Dealing with your online life before death

ryan_zerbeSTEP’s North America News Digest recently covered the launch of Facebook’s ‘Legacy Contact’ feature. In the past Facebook froze the accounts of deceased persons, however this new option allows users to designate a person who will receive limited posthumous access to their account. This option represents a significant change for one of the most-used online services in history (Facebook had some 1.39 billion users in December 2014) and highlights the growing importance of how online accounts are treated after an accountholder dies. A recent report from the Co-operative’s Funeralcare found that 94 per cent of British adults had online assets but only a quarter of them have plans for these assets after they die. The report also found that 78 per cent of relatives had difficulty managing a deceased loved one’s online assets with 20 per cent of them ‘unable to manage the process at all’. In light of Facebook’s new Legacy Contact feature and the expanding —and often complicated— need to plan for online accounts after death, here are a few starting points practitioners may wish to consider when helping clients take stock of their online accounts.

Facebook Users have several options for how their Facebook account is managed once they die. Should a client wish to have their account permanently removed a representative will need to provide a court document confirming power of attorney, a last will and testament and birth and death certificates. Alternatively a Facebook account can be ‘Memorialised’ allowing others to post on its timeline but the account itself cannot be updated. Finally, as mentioned above, a user can nominate a Legacy Contact to manage parts of the account. The Legacy Contact may be notified at the time they are nominated or by Facebook when it becomes aware of a user’s death. It’s important to note that the Legacy Contact feature is not available in all countries yet, however it has just been introduced in Canada.

Google Google was the first online service to develop a tool to manage accounts for inactive users. The ‘Inactive Account Manager’ feature allows users to designate contacts that can access some features of their Google account after a specified period of time (this also applies to users who simply stop using their Google accounts). A death certificate, full email from the deceased’s Gmail address and proof of legal authority over the estate are required when advising Google that a user has died. Social media death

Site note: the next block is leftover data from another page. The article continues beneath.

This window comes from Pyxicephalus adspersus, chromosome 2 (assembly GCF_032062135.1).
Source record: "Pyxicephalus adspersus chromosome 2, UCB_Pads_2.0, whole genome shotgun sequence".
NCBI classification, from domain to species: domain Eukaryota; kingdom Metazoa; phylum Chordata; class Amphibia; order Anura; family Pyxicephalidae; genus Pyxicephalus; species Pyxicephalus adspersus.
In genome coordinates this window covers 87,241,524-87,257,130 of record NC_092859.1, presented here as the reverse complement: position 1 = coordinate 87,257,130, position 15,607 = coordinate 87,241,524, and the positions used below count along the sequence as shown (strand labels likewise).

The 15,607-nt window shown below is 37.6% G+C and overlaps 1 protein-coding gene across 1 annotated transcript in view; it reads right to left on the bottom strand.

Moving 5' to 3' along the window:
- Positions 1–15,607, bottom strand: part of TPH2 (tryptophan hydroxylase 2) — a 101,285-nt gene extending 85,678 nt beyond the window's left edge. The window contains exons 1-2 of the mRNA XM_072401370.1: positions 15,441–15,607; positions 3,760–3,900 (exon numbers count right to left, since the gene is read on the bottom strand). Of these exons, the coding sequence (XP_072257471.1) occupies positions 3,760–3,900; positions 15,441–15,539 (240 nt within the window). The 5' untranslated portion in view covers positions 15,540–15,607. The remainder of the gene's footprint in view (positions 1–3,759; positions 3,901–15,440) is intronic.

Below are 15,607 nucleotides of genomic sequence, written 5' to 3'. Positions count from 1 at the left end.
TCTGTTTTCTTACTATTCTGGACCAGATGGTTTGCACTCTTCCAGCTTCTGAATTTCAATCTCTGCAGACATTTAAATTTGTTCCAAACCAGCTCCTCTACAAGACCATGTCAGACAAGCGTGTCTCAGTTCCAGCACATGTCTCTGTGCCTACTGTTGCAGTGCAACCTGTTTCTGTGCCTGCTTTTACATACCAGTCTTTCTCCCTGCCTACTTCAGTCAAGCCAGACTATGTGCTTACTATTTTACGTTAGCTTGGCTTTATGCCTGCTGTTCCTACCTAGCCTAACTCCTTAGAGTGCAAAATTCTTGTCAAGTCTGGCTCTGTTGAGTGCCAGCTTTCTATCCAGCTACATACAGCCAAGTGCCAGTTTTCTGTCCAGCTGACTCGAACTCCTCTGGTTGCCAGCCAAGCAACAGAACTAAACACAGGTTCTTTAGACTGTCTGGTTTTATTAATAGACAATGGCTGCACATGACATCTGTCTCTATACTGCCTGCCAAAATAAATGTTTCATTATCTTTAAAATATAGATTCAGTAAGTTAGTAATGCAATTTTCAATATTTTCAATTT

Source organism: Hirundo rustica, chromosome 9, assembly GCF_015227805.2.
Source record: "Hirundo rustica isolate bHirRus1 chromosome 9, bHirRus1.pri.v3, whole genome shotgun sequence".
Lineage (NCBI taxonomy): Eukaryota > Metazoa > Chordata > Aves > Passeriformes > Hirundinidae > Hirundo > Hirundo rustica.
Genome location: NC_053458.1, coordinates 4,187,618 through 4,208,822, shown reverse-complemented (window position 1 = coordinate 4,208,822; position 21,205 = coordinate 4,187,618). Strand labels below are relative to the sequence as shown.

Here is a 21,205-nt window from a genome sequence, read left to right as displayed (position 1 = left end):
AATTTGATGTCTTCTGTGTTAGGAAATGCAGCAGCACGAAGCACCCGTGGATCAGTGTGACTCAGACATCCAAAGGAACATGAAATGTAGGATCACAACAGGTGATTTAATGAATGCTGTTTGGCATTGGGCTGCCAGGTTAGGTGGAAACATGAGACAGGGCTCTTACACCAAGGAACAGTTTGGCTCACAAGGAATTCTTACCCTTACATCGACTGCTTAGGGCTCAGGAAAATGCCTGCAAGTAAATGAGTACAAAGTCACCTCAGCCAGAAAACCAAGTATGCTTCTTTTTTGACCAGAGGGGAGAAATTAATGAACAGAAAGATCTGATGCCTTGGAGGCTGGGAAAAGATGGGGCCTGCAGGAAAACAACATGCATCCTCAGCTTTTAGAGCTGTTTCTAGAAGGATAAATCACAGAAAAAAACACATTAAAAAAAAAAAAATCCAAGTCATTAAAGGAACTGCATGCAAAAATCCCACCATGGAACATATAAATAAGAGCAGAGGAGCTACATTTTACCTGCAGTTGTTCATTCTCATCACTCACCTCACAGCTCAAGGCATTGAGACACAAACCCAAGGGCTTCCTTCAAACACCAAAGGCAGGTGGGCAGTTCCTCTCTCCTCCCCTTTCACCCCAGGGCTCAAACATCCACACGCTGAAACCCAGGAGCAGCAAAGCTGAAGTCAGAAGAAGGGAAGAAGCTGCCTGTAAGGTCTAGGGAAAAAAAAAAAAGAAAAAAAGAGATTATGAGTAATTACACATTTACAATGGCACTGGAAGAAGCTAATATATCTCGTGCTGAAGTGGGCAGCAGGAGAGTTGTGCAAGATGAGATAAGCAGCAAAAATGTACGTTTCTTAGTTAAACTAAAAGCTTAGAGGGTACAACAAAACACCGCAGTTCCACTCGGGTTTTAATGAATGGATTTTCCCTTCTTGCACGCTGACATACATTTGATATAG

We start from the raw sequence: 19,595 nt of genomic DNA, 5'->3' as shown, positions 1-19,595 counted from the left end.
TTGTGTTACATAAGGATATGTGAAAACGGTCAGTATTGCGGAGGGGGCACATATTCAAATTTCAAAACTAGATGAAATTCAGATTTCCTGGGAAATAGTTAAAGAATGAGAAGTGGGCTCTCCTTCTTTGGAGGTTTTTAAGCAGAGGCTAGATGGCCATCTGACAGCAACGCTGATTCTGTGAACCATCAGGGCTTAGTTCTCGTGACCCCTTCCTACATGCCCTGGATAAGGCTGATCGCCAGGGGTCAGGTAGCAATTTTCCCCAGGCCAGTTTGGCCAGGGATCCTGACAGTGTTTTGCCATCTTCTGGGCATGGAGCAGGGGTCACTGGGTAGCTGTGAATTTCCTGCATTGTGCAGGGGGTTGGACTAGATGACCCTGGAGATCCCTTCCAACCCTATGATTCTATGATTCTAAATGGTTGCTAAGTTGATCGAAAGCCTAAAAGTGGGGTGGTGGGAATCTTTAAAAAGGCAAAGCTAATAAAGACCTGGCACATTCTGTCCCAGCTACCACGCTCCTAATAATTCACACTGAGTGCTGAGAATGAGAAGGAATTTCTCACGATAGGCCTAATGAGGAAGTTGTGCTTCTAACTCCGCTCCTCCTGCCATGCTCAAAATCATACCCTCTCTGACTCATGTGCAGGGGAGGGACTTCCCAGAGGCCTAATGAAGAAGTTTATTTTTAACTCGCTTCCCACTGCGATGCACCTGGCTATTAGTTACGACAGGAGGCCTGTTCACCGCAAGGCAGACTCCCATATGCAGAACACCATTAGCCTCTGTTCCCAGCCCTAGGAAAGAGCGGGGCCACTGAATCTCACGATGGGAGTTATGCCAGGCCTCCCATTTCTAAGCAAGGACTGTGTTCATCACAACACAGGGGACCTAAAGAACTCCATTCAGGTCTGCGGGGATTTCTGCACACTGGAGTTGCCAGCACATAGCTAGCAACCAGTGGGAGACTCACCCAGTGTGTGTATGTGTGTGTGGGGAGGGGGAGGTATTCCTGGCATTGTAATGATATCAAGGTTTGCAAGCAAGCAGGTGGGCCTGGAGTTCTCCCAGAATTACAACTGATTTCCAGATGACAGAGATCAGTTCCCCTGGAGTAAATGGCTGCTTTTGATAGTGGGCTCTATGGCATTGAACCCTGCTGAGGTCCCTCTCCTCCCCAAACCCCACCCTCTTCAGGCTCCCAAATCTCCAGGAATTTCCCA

YouTube YouTube has been a subsidiary of Google for nine years so creating a legacy account after death depends partly on when it was created. If a YouTube account was created before May 2009 and not accessed since 2011 it is not part of a larger Google account. This can be rectified by linking the YouTube account to a Google account which brings it under the Inactive Account Manager feature mentioned above.

Twitter Unlike other platforms, Twitter does not yet have a dedicated function to manage an account after the user has died. To gain access to a Twitter account the user name and password will actually have to be provided to a relative or trusted associate prior to death. To deactivate a Twitter account a representative must provide death certificate and identification. Twitter will liaise with executors of a will as well as relatives of the deceased.

Apple Apple accounts are often directly linked to online purchases of music or films. These digital format assets are deleted with an account, however the Family Sharing feature access to digital assets to up to six other people (this must be done prior to death). Apple devices such as iPhones and iPads are treated differently. By submitting a death certificate and a will specifying that they are being bequeathed to a beneficiary, Apple can deactivate any locks on devices for future use by the new owner. Including the deceased’s Apple ID number will expedite this process as one London man discovered last year.

There is no single way to manage all online or social media accounts once a person is gone. The features put in place by Facebook and Google are comprehensive whereas other platforms depend on the deceased leaving passwords in order to better facilitate access for their loved ones. In the case of Yahoo and its subsidiary sites and assets are not transferable at all, not even to relatives of the deceased. For these reasons, a record of all online accounts, email addresses and their passwords is a valuable starting point and can be included with other important documents for handling by an executor. Practitioners may also find the following articles in the STEP Journal useful when helping clients plan what to do with digital assets:

– Digital life after death (December 2014)

– The digital museum (December 2013)

– Digital assets (May 2013)

– I’m shutting down now (November 2012)

Ryan Zerbe is STEP’s PR and Media Executive.

STEP International News Digest wrap-up – March’s top stories